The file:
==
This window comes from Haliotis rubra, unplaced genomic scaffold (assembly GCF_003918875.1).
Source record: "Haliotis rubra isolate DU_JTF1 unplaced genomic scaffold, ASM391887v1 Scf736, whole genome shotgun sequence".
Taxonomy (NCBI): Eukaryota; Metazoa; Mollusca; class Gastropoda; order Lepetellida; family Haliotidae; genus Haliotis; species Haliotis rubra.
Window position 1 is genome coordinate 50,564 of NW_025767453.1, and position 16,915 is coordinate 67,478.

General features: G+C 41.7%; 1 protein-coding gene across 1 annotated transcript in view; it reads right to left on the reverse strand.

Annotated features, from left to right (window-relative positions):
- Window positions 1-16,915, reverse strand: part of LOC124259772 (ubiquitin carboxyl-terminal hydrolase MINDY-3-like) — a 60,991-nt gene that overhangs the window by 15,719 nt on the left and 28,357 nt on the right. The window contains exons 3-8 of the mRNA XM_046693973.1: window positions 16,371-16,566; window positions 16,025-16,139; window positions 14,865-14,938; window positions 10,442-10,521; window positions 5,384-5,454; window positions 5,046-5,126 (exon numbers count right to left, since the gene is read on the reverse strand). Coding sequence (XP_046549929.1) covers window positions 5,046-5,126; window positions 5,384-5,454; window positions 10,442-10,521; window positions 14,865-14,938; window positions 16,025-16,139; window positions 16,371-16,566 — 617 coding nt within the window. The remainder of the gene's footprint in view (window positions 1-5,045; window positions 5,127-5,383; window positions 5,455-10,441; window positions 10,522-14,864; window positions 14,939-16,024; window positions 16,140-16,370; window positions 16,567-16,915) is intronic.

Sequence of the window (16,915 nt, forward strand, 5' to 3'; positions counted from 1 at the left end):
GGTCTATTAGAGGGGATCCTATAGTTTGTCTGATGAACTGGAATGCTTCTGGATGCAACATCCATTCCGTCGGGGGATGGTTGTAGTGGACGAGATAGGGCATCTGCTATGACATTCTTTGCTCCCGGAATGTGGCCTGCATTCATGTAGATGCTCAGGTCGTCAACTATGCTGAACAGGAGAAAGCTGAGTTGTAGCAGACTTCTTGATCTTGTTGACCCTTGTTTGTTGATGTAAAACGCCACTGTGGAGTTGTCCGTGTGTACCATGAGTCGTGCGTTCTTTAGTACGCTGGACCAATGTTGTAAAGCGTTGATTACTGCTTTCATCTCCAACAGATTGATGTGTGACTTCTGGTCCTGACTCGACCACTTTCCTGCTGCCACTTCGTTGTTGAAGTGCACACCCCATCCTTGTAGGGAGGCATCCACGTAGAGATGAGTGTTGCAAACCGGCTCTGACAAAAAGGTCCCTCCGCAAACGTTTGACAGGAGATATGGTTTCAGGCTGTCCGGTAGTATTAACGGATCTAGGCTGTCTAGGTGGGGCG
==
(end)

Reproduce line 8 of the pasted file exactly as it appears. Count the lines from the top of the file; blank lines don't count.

Sequence of the window (16,915 nt, forward strand, 5' to 3'; positions counted from 1 at the left end):